Welcome back to Endpoints Weekly, your review of the week’s top biopharma headlines. Want this in your inbox every Saturday morning? Current Endpoints readers can visit their reader profile to add Endpoints Weekly. New to Endpoints? Sign up here.

The Endpoints Weekly has officially crossed the 60,000 mark on subscribers — thanks to all of your support. As the editorial team grows, we’ve been able to do a lot more, with many of those on display this week. Be sure to check out Lei Lei Wu’s deep dive on pain R&D. If you missed it, you may also rewatch her companion panel here.

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Gold for adults, sil­ver for in­fants: Pfiz­er's Pre­vnar 2.0 head­ed to FDA months af­ter Mer­ck­'s green light

Pfizer was first to the finish line for the next-gen pneumococcal vaccine in adults, but Merck beat its rival with a jab for children in June.

Now, two months after Merck’s 15-valent Vaxneuvance won the FDA stamp of approval for kids, Pfizer is out with some late-stage data on its 20-valent shot for infants.

Known as Prevnar 20 for adults, Pfizer’s 20vPnC will head to the FDA by the end of this year for an approval request in infants, the Big Pharma said Friday morning. Discussions with the FDA will occur first and more late-stage pediatric trials are expected to read out soon, informing the regulatory pathway in other countries and regions.

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No­var­tis re­ports two pa­tient deaths af­ter treat­ment with Zol­gens­ma

Two children with spinal muscular atrophy have died after receiving Novartis’ Zolgensma, a gene therapy designed as a one-time treatment for the rare fatal disease.

The deaths, which resulted from acute liver failure, occurred in Russia and Kazakhstan, Novartis confirmed in a statement to Endpoints News. Having notified health authorities across all the markets where Zolgensma is available, it will update the drug label “to specify that fatal acute liver failure has been reported,” a spokesperson wrote.

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House pass­es his­toric drug pric­ing re­forms, lin­ing up decades-in-the-mak­ing win for Biden and De­moc­rats

The US House of Representatives today voted along party lines (all Dems voted for it), 220-207 to pass new, wide-ranging legislation that will allow Medicare drug price negotiations for the first time ever, and cap seniors’ drug expenses to $2,000 per year and seniors’ insulin costs at $35 per month.

Setting up a major victory for President Joe Biden, representatives returned from their summer recess to pass the Inflation Reduction Act, even as many noted the bill would only modestly reduce inflation.

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Senate Finance Committee Chair Ron Wyden (D-OR) (Francis Chung/E&E News/POLITICO via AP Images)

Sen­ate Fi­nance chair con­tin­ues his in­ves­ti­ga­tion in­to phar­ma tax­es with re­quests for Am­gen

Amgen is the latest pharma company to appear on the radar of Senate Finance Committee Chair Ron Wyden (D-OR), who is investigating the way pharma companies are using subsidiaries in low- or zero-tax countries to lower their tax bills.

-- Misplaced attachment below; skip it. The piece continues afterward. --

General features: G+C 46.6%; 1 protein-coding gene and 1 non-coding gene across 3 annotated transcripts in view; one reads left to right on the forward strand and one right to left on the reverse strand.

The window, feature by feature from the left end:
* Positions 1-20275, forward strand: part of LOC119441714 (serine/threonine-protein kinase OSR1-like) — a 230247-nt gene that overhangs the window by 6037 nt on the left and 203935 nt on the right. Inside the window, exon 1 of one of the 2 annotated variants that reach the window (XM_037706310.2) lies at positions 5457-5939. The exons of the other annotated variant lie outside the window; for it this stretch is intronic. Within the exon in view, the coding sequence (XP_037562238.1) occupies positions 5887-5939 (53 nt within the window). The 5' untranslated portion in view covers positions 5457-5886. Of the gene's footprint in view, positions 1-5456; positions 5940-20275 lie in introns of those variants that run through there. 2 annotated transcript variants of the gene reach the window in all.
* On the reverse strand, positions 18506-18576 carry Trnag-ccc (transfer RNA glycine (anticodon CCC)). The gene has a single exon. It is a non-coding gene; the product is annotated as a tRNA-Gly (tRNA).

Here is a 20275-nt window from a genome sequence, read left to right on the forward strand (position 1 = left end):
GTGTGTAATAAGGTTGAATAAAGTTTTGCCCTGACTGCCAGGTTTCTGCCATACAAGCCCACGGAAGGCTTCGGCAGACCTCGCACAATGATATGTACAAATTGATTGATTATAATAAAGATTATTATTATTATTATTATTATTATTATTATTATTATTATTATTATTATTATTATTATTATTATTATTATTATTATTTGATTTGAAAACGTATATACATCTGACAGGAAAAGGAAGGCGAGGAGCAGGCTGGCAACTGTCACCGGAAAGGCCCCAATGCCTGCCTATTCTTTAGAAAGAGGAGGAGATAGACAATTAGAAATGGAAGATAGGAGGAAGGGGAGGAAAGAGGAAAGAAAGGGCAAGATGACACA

Like its peers Merck, AbbVie and Bristol Myers Squibb, Wyden notes how Amgen uses its Puerto Rico operations to consistently pay tax rates that are substantially lower than the U.S. corporate tax rate of 21%, with an effective tax rate of 10.7% in 2020 and 12.1% in 2021.

FDA ap­proves sec­ond in­di­ca­tion for As­traZeneca and Dai­ichi's En­her­tu in less than a week

AstraZeneca and Daiichi Sankyo’s antibody-drug conjugate Enhertu scored its second approval in less than a week, this time for a subset of lung cancer patients.

Enhertu received accelerated approval on Thursday to treat adults with unresectable or metastatic non-small cell lung cancer (NSCLC) whose tumors have activating HER2 (ERBB2) mutations, and who have already received a prior systemic therapy.

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J&J to re­move talc prod­ucts from shelves world­wide, re­plac­ing with corn­starch-based port­fo­lio

After controversially spinning out its talc liabilities and filing for bankruptcy in an attempt to settle 38,000 lawsuits, Johnson & Johnson is now changing up the formula for its baby powder products.

J&J is beginning the transition to an all cornstarch-based baby powder portfolio, the pharma giant announced on Thursday — just months after a federal judge ruled in favor of its “Texas two-step” bankruptcy to settle allegations that its talc products contained asbestos and caused cancer. An appeals court has since agreed to revisit that case.

CSL is gathering its four business units under a unified brand identity strategy (Credit: CSL company site)

CSL brings Se­qirus, Vi­for un­der par­ent um­brel­la brand in iden­ti­ty re­vamp

CSL is gathering its brands under the family name umbrella, renaming its vaccine and newly acquired nephrology specialty businesses with the parent initials.

CSL Seqirus and CSL Vifor join CSL Plasma and CSL Behring as the four now uniformly branded business units of the global biopharma. The Seqirus vaccine division was formed in 2015 with the combination of bioCSL and its purchase of Novartis’ flu vaccine business. CSL picked up Vifor Pharma late last year in an $11.7 billion deal for the nephrology, iron deficiency and cardio-renal drug developer.